When you’ve seen as many movies as I have, you begin to see that they all follow a certain pattern. This is true not just of movies, but of all great stories ranging from those found in classic mythology and literature to modern TV series and video games. Joseph Campbell called it the monomyth or hero’s journey. It’s basically a series of steps that the protagonist must go through during the course of his or her adventure. In addition to this, there are also a number of spiritual principles that often find their way into storytelling. By combining these principles with the monomyth, you can pretty much figure out where just about any story is headed. While this skill has proven to be incredibly annoying to my wife, it’s come in very handy for me. Not because I’ve continually annoyed her with my usually correct movie and TV show predictions, but because I’ve noticed that these storytelling rules apply to more than just fictitious stories. They also apply to real life.
Ever since Darwin published his infamous On the Origin of the Species in 1859, science and theology have been at war over the theory of evolution. The irony is that evolution and all its aspects—natural selection, survival of the fittest, genetic mutations—all appear in the Bible as clear as day. In fact, even the missing link of the explanation that science has still not uncovered appears in there as well. Is it found in some lost book, obscure passage, cryptic verse, or esoteric translation? No, it appears in an entire story that everyone knows—the story of Noah’s Ark. And once I point out the metaphoric meaning of the story, you’ll wonder how on earth you never noticed it before. How? The church didn’t want you to notice. Because the truth takes power away from them and puts it where it rightfully belongs—to you.
Supposedly, nobody ever said life was fair. Well, I’m saying it right now. Maybe I’m a nobody so the adage still works but I’ve come to believe that life is absolutely fair. Yes, there are selfish jerks who seem to be rewarded while truly good, hardworking, selfless people seem to be punished. There are people who’ve lived like there’s no tomorrow that live long, healthy lives while people who ate healthy, exercised and did everything right have died young. There are innocent children who suffer with terminal illness while evil dictators enjoy the good life. So how is it that I can possibly believe that life is fair? Because most people only see life on a superficial level, but it’s time that we dig a little deeper.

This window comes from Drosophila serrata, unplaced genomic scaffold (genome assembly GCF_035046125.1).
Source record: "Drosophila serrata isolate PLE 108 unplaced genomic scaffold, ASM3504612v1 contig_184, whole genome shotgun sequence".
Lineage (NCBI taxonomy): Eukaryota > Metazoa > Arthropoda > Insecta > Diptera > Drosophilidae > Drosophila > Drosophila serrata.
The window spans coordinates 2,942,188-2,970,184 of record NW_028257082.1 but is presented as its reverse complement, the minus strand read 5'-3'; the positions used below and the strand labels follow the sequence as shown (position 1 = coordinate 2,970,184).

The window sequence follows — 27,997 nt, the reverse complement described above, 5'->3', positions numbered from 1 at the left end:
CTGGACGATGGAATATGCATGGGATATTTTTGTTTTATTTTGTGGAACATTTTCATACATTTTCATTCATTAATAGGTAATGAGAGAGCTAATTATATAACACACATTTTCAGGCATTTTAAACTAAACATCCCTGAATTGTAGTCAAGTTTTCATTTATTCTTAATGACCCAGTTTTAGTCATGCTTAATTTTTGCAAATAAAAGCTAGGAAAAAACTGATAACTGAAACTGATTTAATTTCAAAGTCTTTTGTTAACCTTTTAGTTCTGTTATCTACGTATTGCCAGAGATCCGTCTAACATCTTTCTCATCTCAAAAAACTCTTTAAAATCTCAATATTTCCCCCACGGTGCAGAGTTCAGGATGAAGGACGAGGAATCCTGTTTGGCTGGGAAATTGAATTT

You’ve seen it hundreds of times. Some guy is being interviewed by the local news after he helped prevent some crime or rescued someone in distress. The reporter asks, “Do you consider yourself a hero?” Apparently, this question must be asked in order to test whether or not said person is in fact a hero. According to local news rules of heroism, the man is only a hero, if and only if, he claims to not be one. Most people, knowing this rule, go on to say that they don’t consider themselves to be a hero because they just did what anyone in their situation would’ve done. The reporter then cuts back to the anchorpeople who disagree with the man’s assessment. Feeling that the hero test was passed, they comment about what a true hero the man is while a colorful “local hero” graphic displays besides them. Personally though, I agree with the guy. He’s not a hero.
Those who move in spiritual circles often talk about how we are all connected, that our thoughts create our future reality, and that the universe provides us with clues about our direction in life. Personally, I look at spiritual principles as scientific rules that we just don’t understand yet. Not too long ago, the idea that people could get sick from tiny bugs they couldn’t see or that invisible waves could carry images or music was thought to be magical thinking, until science proved it to be true. So if these spiritual principles are indeed a rule of our universe, there should be a way to test and predict their occurrence. Doing this on an individual scale might prove challenging though, since one person’s thoughts may not have enough energy to make something manifest in a testable way. But what if there were an event that millions of people were focusing on, and this event inspired heated, emotionally charged thoughts that could result in only one of two possible outcomes? If only we had such an event, why, we just might be able to predict the future on a grand scale!